Unveiled Tuesday, the antispam technology is meant to take an aggressive swing at computers being used to deliver large volumes of unsolicited e-mail. After identifying a certain machine as an established, the software, dubbed FairUCE, bounces back any messages sent by the device in question with the intent of slowing that computer down and retarding its ability to produce more unwanted e-mail.
Computers that "gossip"
with one another may
be key to filtering out
ads on networks.
In theory, the more spam a system targeted by FairUCE generates, the more traffic it will have redirected back at itself. IBM is making the software available for free download on its Web site.
According to IBM's research, 76 percent of all e-mail sent during February was spam, and one out of every 46 e-mail messages was blocked for carrying a virus or some other malicious content. Despite the high numbers, those figures actually represent a slowdown in the volume of spam from January, according to Big Blue. The company says that in January more than 83 percent of all e-mail messages were unwanted.
IBM said theat the heart of FairUCE uses identity management tools on the network level to establish the legitimacy of an e-mail message by tracing it back to its source. After tracing a computer's IP address, the system creates a profile of the machine that is consistently sending out spam and begins redirecting the messages back to the device, thereby slowing its performance.
Marc Goubert, manager of IBM's AlphaWorks, the online community through which IBM forwards emerging technologies such as FairUCE to developers and other interested parties, said the intention was not as much to punish spammers as it was to help people fight spam.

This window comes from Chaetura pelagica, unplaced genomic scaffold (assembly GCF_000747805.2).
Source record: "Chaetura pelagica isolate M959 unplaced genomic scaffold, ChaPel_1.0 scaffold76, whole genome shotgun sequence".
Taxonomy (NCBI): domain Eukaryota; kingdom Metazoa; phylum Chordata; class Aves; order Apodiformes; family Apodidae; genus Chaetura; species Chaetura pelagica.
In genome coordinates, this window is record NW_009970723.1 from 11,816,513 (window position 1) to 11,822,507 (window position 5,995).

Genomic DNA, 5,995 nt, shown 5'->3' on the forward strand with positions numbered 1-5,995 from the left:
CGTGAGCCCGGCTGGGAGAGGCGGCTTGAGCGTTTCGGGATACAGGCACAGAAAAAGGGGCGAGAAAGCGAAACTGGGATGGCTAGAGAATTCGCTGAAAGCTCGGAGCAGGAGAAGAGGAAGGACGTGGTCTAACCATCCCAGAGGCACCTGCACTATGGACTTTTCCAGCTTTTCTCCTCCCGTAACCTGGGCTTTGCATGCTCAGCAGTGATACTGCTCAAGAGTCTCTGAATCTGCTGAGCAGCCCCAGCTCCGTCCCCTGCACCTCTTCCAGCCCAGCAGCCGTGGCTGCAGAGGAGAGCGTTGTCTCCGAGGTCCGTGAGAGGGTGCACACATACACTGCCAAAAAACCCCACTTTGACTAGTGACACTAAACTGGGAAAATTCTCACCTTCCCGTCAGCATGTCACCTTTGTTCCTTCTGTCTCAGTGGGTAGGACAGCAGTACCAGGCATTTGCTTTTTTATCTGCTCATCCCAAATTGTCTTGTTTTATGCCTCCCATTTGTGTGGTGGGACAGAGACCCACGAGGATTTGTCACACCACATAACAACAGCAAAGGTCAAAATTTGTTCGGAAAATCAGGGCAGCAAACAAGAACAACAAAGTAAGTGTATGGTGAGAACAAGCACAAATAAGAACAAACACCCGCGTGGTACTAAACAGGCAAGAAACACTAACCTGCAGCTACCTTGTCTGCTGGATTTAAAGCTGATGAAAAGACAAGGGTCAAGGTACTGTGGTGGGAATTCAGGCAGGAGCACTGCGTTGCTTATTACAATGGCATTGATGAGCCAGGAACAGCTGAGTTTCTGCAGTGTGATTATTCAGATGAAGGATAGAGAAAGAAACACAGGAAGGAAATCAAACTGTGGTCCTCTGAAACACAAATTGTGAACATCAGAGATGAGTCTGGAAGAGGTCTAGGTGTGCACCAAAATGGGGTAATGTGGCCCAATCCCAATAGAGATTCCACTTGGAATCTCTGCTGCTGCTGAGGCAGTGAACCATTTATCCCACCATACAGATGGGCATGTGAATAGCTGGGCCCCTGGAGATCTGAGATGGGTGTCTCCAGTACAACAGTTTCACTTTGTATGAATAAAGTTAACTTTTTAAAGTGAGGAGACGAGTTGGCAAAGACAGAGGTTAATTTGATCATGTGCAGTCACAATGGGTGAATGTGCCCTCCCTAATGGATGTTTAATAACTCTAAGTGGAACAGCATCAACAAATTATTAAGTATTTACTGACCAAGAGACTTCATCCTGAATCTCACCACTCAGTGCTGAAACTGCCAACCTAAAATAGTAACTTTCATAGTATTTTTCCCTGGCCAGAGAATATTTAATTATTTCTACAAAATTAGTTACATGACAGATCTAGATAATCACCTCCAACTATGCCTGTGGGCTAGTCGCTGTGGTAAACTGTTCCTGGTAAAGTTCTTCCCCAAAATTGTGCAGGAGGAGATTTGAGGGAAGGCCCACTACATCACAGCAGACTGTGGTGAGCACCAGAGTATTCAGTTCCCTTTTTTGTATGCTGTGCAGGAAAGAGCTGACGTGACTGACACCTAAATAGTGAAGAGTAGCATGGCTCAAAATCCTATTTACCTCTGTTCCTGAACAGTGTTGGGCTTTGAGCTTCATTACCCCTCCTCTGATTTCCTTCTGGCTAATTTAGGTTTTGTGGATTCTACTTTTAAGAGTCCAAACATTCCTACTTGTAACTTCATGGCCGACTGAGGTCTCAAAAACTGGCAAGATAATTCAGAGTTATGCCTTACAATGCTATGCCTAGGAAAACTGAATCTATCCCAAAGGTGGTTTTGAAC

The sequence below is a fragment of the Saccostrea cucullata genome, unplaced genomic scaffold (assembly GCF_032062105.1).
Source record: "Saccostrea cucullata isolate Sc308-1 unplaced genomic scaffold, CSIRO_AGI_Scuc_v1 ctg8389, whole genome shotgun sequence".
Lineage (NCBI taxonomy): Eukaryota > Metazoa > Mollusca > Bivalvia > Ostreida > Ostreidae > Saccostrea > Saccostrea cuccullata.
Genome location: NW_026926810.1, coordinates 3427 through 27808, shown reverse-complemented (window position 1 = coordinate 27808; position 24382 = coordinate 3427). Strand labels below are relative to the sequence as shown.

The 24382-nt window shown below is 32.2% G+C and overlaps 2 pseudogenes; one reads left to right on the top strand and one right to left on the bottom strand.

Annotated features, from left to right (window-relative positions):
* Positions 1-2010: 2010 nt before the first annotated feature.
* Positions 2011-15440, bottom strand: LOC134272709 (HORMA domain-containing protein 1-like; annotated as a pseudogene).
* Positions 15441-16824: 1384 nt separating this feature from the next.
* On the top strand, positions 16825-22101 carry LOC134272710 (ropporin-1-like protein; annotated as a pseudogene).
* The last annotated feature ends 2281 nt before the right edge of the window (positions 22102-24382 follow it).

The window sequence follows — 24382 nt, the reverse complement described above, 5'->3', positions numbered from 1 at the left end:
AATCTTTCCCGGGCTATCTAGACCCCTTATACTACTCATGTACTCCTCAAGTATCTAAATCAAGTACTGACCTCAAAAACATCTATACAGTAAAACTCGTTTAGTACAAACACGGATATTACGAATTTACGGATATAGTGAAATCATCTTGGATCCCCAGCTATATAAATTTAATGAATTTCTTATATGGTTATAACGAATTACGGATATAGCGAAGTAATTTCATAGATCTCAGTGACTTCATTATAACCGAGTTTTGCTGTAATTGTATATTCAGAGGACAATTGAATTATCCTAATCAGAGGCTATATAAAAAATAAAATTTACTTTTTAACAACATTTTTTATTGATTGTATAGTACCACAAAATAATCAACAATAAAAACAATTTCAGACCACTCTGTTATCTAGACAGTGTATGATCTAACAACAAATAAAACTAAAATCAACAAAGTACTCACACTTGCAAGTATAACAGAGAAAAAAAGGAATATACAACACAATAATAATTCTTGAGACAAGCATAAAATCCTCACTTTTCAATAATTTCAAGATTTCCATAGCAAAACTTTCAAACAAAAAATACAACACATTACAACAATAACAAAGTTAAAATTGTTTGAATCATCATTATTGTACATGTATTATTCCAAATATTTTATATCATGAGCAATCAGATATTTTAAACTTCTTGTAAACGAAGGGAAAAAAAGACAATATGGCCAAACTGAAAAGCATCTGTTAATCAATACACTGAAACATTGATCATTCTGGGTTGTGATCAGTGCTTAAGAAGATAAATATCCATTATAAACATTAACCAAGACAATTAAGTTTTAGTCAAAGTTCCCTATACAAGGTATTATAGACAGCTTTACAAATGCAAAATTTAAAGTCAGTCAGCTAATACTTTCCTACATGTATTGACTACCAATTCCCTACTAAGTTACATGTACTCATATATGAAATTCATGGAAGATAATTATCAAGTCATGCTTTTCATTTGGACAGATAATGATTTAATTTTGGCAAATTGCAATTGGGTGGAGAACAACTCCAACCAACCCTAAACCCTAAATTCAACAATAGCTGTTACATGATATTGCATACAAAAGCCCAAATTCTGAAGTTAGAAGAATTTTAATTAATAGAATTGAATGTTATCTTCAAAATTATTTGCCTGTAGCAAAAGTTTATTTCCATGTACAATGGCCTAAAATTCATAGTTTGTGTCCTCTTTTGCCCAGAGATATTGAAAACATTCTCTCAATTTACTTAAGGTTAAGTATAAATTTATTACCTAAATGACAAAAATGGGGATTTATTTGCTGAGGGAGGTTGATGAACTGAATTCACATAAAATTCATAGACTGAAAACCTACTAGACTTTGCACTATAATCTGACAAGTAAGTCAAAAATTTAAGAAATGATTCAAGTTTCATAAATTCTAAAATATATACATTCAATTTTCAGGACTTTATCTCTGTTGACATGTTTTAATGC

"The idea of this technology is to relieve the recipient from receiving the spam," Goubert said. "It may be a more forceful approach, but it doesn't create a lot more network traffic, and we don't want to interfere with other traffic or e-mail coming in. We're not trying to attack spammers; we're just trying to clean up your in-box."
Previous attempts to strike back directly at computers that generate spam, or the Web sites advertised in spam messages, have drawn criticism from Internet watchdogs. The major concern over such aggressive antispam tools has been that the technologies might imperil legitimate businesses that use e-mail to communicate with customers.
In one case, anlaunched by Web portal Lycos Europe drew condemnation from industry watchers, including antivirus software makers, for an onboard technology that bombarded Web sites that were promoted in the text of unsolicited e-mails. Lycos Europe took the free product off the market after receiving heavy criticism that the "Make Love Not Spam" screensaver could actually launch denial-of-service attacks on innocent Web servers and assertions that the tool had shut down two .
IBM's Goubert believes that businesses will embrace the FairUCE tools, rather than decry them for ethical reasons.
"Spam is such a huge problem," he said. "I don't think people are opposed to this sort of aggressive approach; in fact, they're asking for it."
IBM and Lycos Europe are hardly the only companies trying out direct attacks on spammers. In January, security technology specialist Symantec released its Mail Security 8100 Series device, which is designed to helpat the network level. Labeled by the company as e-mail "traffic-shaping" technology, the appliance is meant to automatically control the flow of e-mail messages based on a sender's behavior and on a profile generated by its Sender Reputation authentication service. The device aims to identify abusive e-mailers and prevent them from sending spam into protected networks.
One industry analyst lauded IBM's effort to help curb spam. Judith Hurwitz, president of Hurwitz Group, said the benefits of FairUCE will likely outweigh any complaints over the technology's impact on online businesses or Web traffic.
"Spam has become such a threat to business that you've got people setting filters so high that in some cases it's hard to communicate," Hurwitz said. "It really does hurt people's ability to do their jobs, so it's important to take an aggressive stance, and I don't think you'll see a lot of controversy over this technology."